Narrative:The aircraft was en-route to Coventry in severe icing conditions when the no. 2 engine failed and the prop auto feathered. The no. 3 engine also ran down. The crew, at that moment descending from FL150, were cleared for an immediate descent to FL070 and then to FL050. The crew elected to divert to Birmingham since the engines wouldn't restart. They managed to restart the no. 2 engine a little later, but then the no. 4 engine failed. Just 5 minutes short of Birmingham load shedding occurred and radio and intercom were lost. The Viscount struck trees on down sloping terrain and broke up.
|Date:||25 FEB 1994|
|Type:||Vickers 813 Viscount|
|Operator:||British World Airways|
|C/n / msn:|| 349|
|First flight:|| 1958|
|Total airframe hrs:||50995|
|Engines:|| 4 Rolls Royce 530 Dart|
|Crew:||Fatalities: 1 / Occupants: 2|
|Passengers:||Fatalities: 0 / Occupants: 0|
|Total:||Fatalities: 1 / Occupants: 2 |
|Airplane damage:|| Written off|
|Airplane fate:|| Written off (damaged beyond repair)|
|Location:||7,5 km (4.7 mls) SW of Uttoxeter (United Kingdom)
|Phase:|| En route (ENR)|
|Departure airport:||Edinburgh-Turnhouse Airport (EDI/EGPH), United Kingdom|
|Destination airport:||Coventry-Baginton Airport (CVT/EGBE), United Kingdom|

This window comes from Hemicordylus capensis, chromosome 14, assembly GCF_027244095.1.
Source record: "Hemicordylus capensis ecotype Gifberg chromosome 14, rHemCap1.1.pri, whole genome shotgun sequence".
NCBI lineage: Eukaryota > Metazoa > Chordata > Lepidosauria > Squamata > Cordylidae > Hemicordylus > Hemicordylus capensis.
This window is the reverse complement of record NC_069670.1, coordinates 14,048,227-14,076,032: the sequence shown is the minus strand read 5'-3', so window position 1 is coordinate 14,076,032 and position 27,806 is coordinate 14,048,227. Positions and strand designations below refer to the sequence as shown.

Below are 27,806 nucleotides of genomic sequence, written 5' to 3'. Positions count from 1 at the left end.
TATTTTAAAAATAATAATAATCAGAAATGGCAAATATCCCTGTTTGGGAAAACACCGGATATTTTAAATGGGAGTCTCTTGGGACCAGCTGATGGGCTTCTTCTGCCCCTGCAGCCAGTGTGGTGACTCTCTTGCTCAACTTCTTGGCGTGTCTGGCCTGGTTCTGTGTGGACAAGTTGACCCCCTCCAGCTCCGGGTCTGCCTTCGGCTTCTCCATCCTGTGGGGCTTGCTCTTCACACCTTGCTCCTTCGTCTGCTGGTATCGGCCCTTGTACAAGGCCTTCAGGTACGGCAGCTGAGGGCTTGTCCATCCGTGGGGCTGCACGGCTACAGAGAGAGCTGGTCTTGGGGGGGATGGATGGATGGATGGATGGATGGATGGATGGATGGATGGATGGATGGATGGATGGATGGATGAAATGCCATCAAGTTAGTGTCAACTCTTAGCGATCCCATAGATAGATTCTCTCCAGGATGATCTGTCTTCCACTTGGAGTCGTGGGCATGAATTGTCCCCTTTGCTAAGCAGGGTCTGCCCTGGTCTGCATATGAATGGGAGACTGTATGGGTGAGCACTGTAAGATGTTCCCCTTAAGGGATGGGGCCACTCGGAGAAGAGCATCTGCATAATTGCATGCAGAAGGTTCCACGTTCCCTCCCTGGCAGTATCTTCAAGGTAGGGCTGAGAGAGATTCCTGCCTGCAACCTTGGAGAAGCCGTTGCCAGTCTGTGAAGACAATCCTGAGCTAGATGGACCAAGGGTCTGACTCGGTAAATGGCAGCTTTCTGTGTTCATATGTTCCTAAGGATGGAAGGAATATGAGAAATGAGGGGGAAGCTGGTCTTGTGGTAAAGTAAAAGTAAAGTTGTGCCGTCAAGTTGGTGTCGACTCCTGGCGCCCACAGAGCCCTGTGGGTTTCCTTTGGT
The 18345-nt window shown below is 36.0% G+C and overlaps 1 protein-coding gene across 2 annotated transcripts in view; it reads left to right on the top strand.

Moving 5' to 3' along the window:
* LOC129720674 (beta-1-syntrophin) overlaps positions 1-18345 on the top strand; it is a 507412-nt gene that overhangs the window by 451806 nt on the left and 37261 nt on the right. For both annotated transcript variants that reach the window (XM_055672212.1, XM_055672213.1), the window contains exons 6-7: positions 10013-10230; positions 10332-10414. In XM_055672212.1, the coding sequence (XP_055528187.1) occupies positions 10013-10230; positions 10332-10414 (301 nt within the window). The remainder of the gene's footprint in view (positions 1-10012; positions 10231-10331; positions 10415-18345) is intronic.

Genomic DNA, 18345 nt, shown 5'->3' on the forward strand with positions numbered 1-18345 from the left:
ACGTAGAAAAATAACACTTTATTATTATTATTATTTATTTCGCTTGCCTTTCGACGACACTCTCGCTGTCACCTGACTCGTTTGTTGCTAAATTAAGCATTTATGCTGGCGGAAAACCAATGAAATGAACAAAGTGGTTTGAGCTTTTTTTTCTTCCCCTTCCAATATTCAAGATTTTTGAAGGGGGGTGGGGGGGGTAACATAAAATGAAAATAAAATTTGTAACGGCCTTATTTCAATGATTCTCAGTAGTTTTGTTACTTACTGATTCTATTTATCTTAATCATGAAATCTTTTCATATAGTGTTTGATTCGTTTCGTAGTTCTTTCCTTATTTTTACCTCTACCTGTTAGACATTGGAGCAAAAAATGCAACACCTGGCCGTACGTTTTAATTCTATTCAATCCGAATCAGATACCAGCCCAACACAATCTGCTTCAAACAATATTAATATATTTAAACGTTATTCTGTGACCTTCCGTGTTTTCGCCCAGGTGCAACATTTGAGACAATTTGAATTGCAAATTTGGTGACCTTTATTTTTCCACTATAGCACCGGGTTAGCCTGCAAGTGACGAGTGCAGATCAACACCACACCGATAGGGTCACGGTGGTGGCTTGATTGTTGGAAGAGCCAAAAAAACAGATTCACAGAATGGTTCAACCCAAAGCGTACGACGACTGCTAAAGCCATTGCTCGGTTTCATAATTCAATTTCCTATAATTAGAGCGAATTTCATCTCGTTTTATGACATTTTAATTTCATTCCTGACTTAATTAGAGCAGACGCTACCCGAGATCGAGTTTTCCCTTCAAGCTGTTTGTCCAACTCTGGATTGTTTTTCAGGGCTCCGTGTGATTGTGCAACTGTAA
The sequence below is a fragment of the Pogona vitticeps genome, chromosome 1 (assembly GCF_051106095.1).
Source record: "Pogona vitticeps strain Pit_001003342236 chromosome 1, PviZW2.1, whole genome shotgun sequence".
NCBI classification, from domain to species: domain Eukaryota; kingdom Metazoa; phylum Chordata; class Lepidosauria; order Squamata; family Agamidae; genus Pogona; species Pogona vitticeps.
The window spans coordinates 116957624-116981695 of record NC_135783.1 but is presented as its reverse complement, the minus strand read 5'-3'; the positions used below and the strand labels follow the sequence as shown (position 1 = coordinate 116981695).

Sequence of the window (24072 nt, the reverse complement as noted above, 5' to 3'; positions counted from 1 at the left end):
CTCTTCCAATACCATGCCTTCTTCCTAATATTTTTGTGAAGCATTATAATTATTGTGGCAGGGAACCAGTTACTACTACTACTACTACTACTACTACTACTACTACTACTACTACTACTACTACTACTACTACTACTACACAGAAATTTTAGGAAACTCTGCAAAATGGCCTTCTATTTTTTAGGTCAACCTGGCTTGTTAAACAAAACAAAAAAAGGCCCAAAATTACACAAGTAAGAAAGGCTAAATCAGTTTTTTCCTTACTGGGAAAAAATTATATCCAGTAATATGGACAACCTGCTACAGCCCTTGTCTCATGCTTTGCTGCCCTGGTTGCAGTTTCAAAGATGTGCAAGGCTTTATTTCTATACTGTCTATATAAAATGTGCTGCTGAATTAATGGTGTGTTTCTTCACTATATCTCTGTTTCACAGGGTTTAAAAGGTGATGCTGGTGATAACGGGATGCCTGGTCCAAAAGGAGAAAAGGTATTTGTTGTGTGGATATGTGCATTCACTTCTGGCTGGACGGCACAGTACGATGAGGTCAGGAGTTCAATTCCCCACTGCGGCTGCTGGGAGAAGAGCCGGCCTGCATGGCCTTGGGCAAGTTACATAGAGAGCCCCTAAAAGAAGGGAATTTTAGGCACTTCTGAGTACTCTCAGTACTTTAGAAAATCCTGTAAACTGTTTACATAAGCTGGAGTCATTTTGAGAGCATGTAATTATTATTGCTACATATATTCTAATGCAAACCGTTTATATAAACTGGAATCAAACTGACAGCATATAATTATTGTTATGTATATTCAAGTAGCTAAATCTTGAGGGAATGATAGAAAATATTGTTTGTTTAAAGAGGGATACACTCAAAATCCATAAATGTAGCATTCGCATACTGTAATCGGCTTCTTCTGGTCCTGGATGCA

CAUSAL FACTORS: "i) Multiple engine failures occurred as a result of flight in extreme icing conditions. ;
ii) Incomplete performance of the emergency drills by the crew, as a result of not referring to the Emergency Checklist, prejudiced the chances of successful engine re-starts. ;
iii) Crew actions for securing and re-starting the failed engines, which were not in accordance with the operator's procedures, limited the power available. The drag from two unfeathered propellers of the failed engines and the weight of the heavily iced airframe resulted in a loss of height and control before the chosen diversion airfield could be reached. ;
iv) Poor Crew Resource Management reduced the potential for emergency planning, decision making and workload sharing. Consequently, the crew had no contingency plan for the avoidance of the forecast severe icing conditions, and also was unaware of the relative position of a closer diversion airfield which could have been chosen by making more effective use of air traffic services."
» FSF Accident Prevention Vol. 52, No. 6 (June 1995)
» ICAO Adrep Summary 2/94 (#23)
Official accident investigation report
This map shows the airport of departure and the intended destination of the flight. The line between the airports does not
display the exact flight path.
Distance from Edinburgh-Turnhouse Airport to Coventry-Baginton Airport as the crow flies is 414 km (259 miles).